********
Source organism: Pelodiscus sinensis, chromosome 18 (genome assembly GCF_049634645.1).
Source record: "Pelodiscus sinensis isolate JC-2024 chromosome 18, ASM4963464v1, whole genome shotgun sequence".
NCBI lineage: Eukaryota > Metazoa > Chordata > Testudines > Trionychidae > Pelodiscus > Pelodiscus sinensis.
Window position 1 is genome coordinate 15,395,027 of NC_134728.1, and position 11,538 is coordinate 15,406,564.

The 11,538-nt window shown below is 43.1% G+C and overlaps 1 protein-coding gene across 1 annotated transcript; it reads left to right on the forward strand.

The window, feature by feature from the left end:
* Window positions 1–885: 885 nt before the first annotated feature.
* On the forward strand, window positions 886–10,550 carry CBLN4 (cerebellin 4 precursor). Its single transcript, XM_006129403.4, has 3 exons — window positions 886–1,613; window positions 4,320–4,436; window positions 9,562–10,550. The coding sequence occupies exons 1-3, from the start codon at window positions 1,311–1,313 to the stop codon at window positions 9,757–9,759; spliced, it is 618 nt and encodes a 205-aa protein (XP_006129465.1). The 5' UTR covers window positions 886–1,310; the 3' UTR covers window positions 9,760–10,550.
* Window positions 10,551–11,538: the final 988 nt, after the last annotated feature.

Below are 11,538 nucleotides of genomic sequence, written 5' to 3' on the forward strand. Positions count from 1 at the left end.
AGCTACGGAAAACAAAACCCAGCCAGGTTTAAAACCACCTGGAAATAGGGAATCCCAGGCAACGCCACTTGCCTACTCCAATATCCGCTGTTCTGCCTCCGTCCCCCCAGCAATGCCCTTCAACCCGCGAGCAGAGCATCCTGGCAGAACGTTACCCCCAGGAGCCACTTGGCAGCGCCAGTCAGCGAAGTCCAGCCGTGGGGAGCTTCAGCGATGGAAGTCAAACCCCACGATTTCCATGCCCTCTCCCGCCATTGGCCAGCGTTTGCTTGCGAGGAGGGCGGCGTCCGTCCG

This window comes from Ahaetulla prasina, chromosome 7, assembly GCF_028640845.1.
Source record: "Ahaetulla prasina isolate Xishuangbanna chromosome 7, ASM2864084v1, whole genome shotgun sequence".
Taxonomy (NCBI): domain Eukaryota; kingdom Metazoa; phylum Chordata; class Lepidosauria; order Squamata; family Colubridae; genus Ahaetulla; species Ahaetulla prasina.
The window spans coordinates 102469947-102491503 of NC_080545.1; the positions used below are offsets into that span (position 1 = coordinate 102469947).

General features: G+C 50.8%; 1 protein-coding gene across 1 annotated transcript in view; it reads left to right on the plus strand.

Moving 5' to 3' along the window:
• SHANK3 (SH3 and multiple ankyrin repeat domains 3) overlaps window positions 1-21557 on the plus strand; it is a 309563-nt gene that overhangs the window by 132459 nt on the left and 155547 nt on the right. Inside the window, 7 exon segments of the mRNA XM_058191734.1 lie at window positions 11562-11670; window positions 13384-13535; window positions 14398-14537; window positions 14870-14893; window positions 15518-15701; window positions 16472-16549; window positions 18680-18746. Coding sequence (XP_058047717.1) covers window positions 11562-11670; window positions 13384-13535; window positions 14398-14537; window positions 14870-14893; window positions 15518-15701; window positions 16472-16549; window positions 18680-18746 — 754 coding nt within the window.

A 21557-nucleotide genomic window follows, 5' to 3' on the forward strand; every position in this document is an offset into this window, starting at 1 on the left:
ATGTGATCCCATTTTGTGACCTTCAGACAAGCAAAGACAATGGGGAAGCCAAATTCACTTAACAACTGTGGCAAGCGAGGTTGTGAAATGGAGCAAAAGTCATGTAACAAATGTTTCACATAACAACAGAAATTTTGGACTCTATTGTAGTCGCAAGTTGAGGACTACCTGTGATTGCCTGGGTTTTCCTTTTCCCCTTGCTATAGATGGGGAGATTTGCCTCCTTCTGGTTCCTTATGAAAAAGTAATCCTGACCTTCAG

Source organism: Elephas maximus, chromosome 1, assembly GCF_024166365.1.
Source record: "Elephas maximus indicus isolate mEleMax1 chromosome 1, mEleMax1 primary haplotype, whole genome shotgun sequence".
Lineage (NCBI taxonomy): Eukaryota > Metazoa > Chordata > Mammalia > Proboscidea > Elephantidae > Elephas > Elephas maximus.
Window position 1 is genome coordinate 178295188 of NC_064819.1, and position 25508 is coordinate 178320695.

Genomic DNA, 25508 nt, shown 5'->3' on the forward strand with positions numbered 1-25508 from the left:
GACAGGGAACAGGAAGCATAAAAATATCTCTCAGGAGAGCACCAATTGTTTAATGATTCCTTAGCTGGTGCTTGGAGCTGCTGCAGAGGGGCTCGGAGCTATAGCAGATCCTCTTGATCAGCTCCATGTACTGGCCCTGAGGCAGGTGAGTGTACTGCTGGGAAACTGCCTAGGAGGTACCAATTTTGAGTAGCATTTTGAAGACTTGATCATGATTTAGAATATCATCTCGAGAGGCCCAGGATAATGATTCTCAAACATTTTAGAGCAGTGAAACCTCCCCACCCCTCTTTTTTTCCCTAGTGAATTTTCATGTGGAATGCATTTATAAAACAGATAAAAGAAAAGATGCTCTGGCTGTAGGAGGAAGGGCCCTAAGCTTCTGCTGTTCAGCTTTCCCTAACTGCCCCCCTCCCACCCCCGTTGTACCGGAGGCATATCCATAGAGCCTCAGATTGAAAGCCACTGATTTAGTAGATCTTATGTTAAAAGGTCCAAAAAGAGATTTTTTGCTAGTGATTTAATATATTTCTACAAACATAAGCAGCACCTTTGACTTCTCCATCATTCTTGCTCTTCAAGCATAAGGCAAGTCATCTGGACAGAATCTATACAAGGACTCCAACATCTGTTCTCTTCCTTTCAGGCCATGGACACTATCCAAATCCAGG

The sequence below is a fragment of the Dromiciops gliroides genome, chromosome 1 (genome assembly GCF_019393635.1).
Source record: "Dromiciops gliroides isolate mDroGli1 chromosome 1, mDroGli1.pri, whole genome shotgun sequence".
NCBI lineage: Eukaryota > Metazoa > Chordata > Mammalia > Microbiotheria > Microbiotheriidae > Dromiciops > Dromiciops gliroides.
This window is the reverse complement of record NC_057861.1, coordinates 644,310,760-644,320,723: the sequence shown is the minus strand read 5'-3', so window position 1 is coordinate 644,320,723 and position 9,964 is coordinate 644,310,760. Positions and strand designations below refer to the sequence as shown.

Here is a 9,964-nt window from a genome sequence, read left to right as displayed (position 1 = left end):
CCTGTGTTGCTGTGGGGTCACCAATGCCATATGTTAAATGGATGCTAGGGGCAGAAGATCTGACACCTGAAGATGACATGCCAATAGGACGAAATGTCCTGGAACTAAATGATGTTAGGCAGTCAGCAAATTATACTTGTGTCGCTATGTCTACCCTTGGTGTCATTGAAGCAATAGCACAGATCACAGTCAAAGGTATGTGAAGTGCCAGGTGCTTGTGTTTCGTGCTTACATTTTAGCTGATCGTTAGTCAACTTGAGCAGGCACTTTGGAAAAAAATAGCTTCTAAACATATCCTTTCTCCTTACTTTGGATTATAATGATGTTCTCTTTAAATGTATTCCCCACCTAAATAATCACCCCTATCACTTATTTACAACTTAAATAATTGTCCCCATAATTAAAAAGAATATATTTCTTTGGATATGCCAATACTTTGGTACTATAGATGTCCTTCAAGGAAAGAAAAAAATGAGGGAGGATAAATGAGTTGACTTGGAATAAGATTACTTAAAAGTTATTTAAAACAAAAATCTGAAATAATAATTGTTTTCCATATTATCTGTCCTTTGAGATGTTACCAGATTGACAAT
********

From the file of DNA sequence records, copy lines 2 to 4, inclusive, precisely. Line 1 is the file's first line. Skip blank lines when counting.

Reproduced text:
Source record: "Pelodiscus sinensis isolate JC-2024 chromosome 18, ASM4963464v1, whole genome shotgun sequence".
NCBI lineage: Eukaryota > Metazoa > Chordata > Testudines > Trionychidae > Pelodiscus > Pelodiscus sinensis.
Window position 1 is genome coordinate 15,395,027 of NC_134728.1, and position 11,538 is coordinate 15,406,564.